What are the Issues for the Elderly in Australia? – Happiness Series

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Being old can mean being sick, poor, hungry and depressed, even in developed nations like Australia.

What are the issues?
In Australia, the ‘elderly’ is generally a reference to people over the age of 65. Lots of over 65ers lead healthy and empowered lives, and many are involved in community volunteering. But for the elderly, health can be a big concern. Their bodies are more susceptible to illness, they may be physically frail, and many are on medications which are costly and ongoing.

An elderly person who is able to fund their own retirement is called a retiree. This means they had a job that paid them enough superannuation. Someone who is unable to fund their own retirement, and is paid welfare money by the government is called a pensioner. Pensioners may have difficulty affording medications or groceries on their allowance, especially if they are very sick, or have to pay rent.

Care for the elderly can take place in their homes. Groups such as Meals on Wheels deliver nutritious food for a small fee and home care programs clean houses for those elderly people who are unable to do it themselves. These services may be non-existent in rural areas.

If elderly people cannot take care of themselves, and their families are unwilling or unable to care for them, they have to find nursing homes. The conditions can be rough, especially if you do not have a lot of money to spend. Availability is also a big problem, since we have an aging population and nursing homes do not receive enough government funding.

Malnutrition:

The Dietitians Association of Australia says that 85 per cent of elderly Australians are “at risk” of malnutrition. This may be because they cannot afford nutritious food on their budgets, or because limited transport prevents them from accessing shopping centres. Cooking every day may also be too much of a physical or mental strain.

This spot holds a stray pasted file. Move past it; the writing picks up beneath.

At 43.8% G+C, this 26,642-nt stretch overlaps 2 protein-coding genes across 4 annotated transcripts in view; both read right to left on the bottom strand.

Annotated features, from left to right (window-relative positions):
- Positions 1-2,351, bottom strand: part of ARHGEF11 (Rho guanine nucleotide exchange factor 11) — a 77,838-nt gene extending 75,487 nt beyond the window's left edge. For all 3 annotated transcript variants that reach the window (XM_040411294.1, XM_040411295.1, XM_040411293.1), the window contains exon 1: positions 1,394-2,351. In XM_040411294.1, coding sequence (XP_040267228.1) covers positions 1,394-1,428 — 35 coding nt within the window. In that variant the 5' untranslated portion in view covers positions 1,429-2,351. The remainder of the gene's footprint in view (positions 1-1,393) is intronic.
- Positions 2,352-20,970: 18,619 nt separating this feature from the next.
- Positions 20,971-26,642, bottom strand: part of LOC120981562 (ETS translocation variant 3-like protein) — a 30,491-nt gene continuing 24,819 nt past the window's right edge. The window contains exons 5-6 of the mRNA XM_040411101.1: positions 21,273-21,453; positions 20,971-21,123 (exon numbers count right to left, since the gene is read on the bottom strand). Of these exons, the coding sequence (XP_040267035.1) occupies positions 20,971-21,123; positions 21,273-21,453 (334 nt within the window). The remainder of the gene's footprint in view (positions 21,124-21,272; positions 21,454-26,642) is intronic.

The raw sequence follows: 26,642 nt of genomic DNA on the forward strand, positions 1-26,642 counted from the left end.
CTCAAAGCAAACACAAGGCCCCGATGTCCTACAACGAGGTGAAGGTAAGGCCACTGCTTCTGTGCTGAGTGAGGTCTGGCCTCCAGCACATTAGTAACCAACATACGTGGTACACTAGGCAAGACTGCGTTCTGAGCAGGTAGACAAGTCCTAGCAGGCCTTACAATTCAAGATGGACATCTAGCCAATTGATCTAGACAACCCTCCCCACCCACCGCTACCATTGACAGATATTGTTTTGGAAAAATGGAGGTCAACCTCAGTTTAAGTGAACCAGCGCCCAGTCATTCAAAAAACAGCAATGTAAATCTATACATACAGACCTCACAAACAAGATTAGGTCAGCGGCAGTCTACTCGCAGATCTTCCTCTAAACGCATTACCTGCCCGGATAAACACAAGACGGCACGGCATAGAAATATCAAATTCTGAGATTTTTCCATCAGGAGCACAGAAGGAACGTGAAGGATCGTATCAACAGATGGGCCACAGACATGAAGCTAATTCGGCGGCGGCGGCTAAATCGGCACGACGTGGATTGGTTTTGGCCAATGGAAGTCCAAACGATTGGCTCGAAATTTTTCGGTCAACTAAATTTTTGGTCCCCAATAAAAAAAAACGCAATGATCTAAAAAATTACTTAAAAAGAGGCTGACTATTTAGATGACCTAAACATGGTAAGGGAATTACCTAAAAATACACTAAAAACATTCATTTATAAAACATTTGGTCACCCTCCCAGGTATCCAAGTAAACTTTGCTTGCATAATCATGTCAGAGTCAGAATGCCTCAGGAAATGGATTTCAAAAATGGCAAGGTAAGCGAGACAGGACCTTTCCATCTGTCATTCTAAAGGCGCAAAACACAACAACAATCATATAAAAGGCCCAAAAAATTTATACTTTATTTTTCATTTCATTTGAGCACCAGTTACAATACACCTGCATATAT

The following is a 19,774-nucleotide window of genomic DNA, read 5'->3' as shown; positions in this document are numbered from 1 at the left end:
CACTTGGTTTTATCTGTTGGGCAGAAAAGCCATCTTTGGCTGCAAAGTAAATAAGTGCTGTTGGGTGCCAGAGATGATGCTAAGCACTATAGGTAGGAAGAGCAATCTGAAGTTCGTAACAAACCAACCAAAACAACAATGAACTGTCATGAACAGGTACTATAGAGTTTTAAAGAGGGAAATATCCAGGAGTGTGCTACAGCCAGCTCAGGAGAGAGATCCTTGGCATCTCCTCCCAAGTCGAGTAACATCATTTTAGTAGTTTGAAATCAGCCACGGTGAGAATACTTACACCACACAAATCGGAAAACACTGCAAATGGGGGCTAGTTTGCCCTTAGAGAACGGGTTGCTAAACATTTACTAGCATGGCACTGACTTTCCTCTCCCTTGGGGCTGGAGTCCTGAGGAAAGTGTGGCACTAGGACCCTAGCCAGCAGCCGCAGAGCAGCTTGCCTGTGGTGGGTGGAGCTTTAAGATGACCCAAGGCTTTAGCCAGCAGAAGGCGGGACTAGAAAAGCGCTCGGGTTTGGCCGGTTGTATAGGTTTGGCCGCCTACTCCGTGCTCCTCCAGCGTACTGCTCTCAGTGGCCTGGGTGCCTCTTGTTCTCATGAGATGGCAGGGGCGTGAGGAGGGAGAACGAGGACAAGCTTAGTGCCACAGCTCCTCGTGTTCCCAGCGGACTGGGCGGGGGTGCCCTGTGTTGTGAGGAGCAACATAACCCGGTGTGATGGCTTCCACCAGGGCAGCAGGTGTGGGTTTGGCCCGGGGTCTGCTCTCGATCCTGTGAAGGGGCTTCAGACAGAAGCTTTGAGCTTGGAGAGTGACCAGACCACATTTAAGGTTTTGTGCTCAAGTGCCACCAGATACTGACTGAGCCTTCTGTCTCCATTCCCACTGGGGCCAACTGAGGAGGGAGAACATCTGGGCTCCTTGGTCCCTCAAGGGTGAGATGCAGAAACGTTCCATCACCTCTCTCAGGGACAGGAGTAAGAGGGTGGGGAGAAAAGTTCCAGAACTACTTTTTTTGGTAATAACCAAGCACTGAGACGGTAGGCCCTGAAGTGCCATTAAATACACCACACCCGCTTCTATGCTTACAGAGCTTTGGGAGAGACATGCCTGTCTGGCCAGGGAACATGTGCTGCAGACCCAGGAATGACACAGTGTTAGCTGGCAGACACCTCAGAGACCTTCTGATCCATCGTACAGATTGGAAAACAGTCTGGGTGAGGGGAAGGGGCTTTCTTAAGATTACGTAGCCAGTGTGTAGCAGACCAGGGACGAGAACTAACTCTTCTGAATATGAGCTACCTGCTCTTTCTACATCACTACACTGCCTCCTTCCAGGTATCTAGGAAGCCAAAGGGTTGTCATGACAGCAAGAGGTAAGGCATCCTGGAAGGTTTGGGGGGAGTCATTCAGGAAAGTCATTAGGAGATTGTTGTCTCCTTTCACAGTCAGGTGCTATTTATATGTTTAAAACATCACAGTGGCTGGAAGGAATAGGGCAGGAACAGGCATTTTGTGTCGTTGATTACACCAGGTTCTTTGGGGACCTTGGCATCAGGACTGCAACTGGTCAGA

There are common stories of elderly people living on cans of tinned spaghetti or spam because they cannot afford fresh food. Meals on Wheels provides one hot meal per day for $37.50 a week, but some pensioners cannot afford or access this service. Those who do make use of it still have two meals a day to make on their own.

Physical and Mental Health:

Physical health is an obvious a problem for the elderly, with the incidence of most diseases increasing with age. Heart disease is the most common problem for the elderly worldwide. Arthritis and osteoporosis are two conditions that affect physical structure and movement, while dementia and Alzheimer’s disease affect memory and personality. In addition, lower immune systems mean that the elderly have a higher risk of catching infectious diseases.

Mental health is another big issue for the elderly, especially depression. Family, friends and health care providers often assume that depression is ‘normal’ for the elderly, so it frequently goes untreated. Elderly people are more likely to be depressed if they are suffering from health problems or poverty. Residents in nursing homes or other institutions are even more likely to develop depression or consider suicide, says the Department of Health and Aging, especially those who are lonely or isolated.

Nursing homes:

For elderly people who need full-time care, nursing homes are sometimes the only answer since full time home care is extremely pricy. Nursing homes in Australia are expensive and have long waiting lists, often so long that needy residents end up as long-term hospital patients until a nursing home can be found.